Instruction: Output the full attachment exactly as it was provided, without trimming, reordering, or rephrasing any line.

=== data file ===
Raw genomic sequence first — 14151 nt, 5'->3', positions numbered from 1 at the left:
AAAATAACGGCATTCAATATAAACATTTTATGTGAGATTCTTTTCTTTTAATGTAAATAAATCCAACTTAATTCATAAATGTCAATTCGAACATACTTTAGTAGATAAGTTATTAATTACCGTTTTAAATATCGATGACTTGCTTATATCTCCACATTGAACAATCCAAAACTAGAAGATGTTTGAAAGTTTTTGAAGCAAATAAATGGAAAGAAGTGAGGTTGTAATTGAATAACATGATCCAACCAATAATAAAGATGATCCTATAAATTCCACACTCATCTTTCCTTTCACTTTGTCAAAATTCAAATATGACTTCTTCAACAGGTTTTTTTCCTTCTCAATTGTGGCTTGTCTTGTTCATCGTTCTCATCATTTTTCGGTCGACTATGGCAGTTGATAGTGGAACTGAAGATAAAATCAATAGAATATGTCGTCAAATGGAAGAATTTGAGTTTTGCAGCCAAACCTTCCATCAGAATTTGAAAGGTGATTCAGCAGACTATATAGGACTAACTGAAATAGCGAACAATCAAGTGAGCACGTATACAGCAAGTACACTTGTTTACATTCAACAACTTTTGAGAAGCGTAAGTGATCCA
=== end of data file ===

Raw genomic sequence first — 14151 nt, 5'->3', positions numbered from 1 at the left:
AAAATAACGGCATTCAATATAAACATTTTATGTGAGATTCTTTTCTTTTAATGTAAATAAATCCAACTTAATTCATAAATGTCAATTCGAACATACTTTAGTAGATAAGTTATTAATTACCGTTTTAAATATCGATGACTTGCTTATATCTCCACATTGAACAATCCAAAACTAGAAGATGTTTGAAAGTTTTTGAAGCAAATAAATGGAAAGAAGTGAGGTTGTAATTGAATAACATGATCCAACCAATAATAAAGATGATCCTATAAATTCCACACTCATCTTTCCTTTCACTTTGTCAAAATTCAAATATGACTTCTTCAACAGGTTTTTTTCCTTCTCAATTGTGGCTTGTCTTGTTCATCGTTCTCATCATTTTTCGGTCGACTATGGCAGTTGATAGTGGAACTGAAGATAAAATCAATAGAATATGTCGTCAAATGGAAGAATTTGAGTTTTGCAGCCAAACCTTCCATCAGAATTTGAAAGGTGATTCAGCAGACTATATAGGACTAACTGAAATAGCGAACAATCAAGTGAGCACGTATACAGCAAGTACACTTGTTTACATTCAACAACTTTTGAGAAGCGTAAGTGATCCA